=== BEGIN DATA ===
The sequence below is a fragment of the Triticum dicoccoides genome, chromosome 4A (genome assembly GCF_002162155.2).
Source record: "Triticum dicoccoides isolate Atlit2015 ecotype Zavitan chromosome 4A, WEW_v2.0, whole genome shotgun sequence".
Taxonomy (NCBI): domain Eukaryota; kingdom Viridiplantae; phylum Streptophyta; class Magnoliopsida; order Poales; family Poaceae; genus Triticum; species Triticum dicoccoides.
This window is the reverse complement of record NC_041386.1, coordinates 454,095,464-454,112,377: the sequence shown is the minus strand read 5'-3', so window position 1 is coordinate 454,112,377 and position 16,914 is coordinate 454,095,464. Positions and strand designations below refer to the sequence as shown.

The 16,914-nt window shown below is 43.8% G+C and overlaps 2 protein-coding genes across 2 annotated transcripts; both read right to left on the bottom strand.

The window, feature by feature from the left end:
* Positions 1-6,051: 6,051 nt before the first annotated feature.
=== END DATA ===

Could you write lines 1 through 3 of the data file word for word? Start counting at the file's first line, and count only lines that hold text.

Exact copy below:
The sequence below is a fragment of the Triticum dicoccoides genome, chromosome 4A (genome assembly GCF_002162155.2).
Source record: "Triticum dicoccoides isolate Atlit2015 ecotype Zavitan chromosome 4A, WEW_v2.0, whole genome shotgun sequence".
Taxonomy (NCBI): domain Eukaryota; kingdom Viridiplantae; phylum Streptophyta; class Magnoliopsida; order Poales; family Poaceae; genus Triticum; species Triticum dicoccoides.